At a series of workshops held earlier this year, members of indigenous communities, private industry and conservation organizations gathered as representatives of three pioneering community-based ecotourism lodges in the Tropical Andes.
The exchange was part of the Learning Host to Host program supported by the Critical Ecosystem Partnership Fund (CEPF) to encourage community-based biodiversity conservation and natural resource management in the region.
Conclusions and recommendations from the exchange will be published later this year. Here, we share preliminary lessons learned from a CEPF interview with Amanda Stronza, who directs the program on behalf of the private company Rainforest Expeditions and is an assistant professor at Texas A & M University.
1. A partnership of communities, nongovernmental organization (NGO) and private enterprise is the model.
The model for partnership is not necessarily just autonomous community management or between communities and companies or between communities and NGOs like all three participating communities have now, Stronza says about the participants' findings.
The best model would involve communities, an NGO and the private sector—all three—because these actors each bring different kinds of capital to community-based ecotourism:
"If any key theme came out of the workshops, it's here is the new model: If you want to set up a community-based ecotourism project, the best way to do it would be to link a private company with a community but somehow also bring in the cooperation of an NGO," Stronza says. "It seems like a simple finding, almost intuitive, but it just came up again and again that if we were to create the ideal community-based ecotourism model, we would bring in all three actors."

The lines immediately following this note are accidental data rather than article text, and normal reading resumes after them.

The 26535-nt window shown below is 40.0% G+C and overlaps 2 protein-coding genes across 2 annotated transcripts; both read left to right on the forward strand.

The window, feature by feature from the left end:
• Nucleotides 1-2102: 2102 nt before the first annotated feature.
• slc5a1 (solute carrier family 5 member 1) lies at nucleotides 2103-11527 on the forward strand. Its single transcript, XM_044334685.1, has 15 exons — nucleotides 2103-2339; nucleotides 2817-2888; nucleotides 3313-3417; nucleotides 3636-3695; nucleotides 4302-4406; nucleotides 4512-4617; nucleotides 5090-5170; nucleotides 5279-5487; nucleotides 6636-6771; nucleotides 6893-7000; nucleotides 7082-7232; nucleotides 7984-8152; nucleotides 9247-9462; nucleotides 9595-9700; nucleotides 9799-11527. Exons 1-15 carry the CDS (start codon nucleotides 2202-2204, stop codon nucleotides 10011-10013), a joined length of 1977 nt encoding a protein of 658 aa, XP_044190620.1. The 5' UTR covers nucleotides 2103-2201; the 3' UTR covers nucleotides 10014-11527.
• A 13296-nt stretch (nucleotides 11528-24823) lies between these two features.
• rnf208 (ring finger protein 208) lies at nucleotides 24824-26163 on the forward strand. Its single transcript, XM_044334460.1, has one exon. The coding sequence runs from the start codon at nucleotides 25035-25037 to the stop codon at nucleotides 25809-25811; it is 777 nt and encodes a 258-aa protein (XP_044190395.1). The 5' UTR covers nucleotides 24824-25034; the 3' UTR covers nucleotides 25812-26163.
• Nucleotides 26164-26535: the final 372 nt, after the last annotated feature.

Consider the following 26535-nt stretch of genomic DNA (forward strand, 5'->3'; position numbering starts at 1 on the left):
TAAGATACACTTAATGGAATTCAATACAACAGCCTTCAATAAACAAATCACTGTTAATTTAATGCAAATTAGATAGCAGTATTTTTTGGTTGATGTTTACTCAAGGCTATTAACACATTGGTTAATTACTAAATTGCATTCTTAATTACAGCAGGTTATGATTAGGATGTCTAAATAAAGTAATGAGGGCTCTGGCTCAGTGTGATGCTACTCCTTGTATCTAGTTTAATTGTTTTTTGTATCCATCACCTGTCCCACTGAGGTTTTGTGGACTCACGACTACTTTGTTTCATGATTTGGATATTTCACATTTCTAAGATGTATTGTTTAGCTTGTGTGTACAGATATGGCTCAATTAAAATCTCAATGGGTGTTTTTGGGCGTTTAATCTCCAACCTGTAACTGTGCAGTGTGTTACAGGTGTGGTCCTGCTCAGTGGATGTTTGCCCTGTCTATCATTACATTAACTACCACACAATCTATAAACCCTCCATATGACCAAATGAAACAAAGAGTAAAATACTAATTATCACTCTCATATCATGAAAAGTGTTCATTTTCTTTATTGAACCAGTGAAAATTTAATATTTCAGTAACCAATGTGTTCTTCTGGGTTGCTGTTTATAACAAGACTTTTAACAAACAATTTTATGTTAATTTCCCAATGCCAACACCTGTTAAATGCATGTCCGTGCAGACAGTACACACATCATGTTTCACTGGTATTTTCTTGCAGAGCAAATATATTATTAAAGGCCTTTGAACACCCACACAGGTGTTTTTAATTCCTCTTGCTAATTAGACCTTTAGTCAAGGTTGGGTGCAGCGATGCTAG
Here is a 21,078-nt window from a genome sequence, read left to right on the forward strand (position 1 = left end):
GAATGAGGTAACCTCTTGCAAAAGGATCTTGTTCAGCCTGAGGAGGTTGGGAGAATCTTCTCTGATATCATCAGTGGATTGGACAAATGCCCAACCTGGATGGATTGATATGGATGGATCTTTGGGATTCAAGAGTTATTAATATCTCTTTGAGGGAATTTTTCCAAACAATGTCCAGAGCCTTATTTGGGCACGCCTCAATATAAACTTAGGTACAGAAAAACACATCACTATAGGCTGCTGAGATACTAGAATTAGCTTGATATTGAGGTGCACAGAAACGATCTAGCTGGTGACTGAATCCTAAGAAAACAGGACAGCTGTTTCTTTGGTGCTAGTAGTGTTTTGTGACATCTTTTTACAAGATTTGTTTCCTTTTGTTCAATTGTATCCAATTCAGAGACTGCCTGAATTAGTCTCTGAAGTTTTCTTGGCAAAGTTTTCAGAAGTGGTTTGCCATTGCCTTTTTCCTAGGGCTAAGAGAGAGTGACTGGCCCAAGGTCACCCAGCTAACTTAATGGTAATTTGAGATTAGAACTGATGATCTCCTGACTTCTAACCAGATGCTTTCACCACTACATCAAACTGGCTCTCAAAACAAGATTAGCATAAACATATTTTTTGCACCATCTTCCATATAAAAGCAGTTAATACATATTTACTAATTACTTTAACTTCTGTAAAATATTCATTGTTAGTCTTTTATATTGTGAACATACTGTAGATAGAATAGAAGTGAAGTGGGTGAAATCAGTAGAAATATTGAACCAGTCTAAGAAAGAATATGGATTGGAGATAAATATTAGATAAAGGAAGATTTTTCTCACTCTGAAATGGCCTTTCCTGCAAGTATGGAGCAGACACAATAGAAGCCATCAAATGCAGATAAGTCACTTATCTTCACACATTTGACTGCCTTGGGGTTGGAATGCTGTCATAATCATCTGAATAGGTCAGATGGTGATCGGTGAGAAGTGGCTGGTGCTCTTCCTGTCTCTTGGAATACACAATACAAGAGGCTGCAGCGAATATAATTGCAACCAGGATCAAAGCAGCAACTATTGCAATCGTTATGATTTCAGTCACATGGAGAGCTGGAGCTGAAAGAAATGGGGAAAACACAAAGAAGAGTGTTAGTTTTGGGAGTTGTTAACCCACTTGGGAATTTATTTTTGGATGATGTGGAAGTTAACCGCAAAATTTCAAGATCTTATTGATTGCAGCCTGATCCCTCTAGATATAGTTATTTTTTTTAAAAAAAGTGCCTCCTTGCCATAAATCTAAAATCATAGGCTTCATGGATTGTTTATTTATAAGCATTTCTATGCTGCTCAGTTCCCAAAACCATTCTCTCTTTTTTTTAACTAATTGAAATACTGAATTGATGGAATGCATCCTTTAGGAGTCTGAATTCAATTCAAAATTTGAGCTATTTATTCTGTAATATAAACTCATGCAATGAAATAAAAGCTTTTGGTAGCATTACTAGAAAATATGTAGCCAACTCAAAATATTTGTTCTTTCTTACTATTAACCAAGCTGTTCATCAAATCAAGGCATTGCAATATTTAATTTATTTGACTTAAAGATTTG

2. An enduring alliance, rather than autonomous management by communities, may be best.
"Right away from the get-go there was resistance to the idea of transfer," Stronza says. "They said, 'Maybe that's not the best model. Maybe we should not talk about transferring everything to the local communities anymore but how to share responsibilities. Let's talk about strategic alliances and the different kinds of actors so that communities are capitalizing on what they do best, NGOs are doing what they do best and private companies are doing what they do best. We all continue to cooperate and collaborate in the long run but maybe the goal isn't that the communities will ultimately run their ecotourism operations single-handedly.'
"I think this was the most revolutionary finding of the three workshops. This is what you read in all the literature and what you hear in all the meetings but they said, 'Who says we have to transfer everything to local communities? We can still focus on bringing benefits to communities and making that translate to conservation but it doesn't necessarily mean you have to get private companies out of the picture - they can continue to bring resources to the partnership that are important for the company and the same with NGOs.' "
3. Ecotourism is not a panacea.
Even if ecotourism benefits all community members, satellite or complementary projects are important. Ecotourism may be the mainstay but other projects and initiatives are important in case tourist numbers decline or the community simply has greater needs.
"This is not rocket science but it was interesting that this theme came up again and again," Stronza says. "They said, 'We are still in the process of learning how to make ecotourism effective for conservation but these are the things we know for sure: that ecotourism is not a panacea for development or conservation in the long run and we have to be thinking about complementary activities.'
It was about the importance of needing to think creatively about other options beyond ecotourism, and again this is where the role of NGOs are important because they have the knowledge and contacts for these sorts of alternative projects."
- July 2003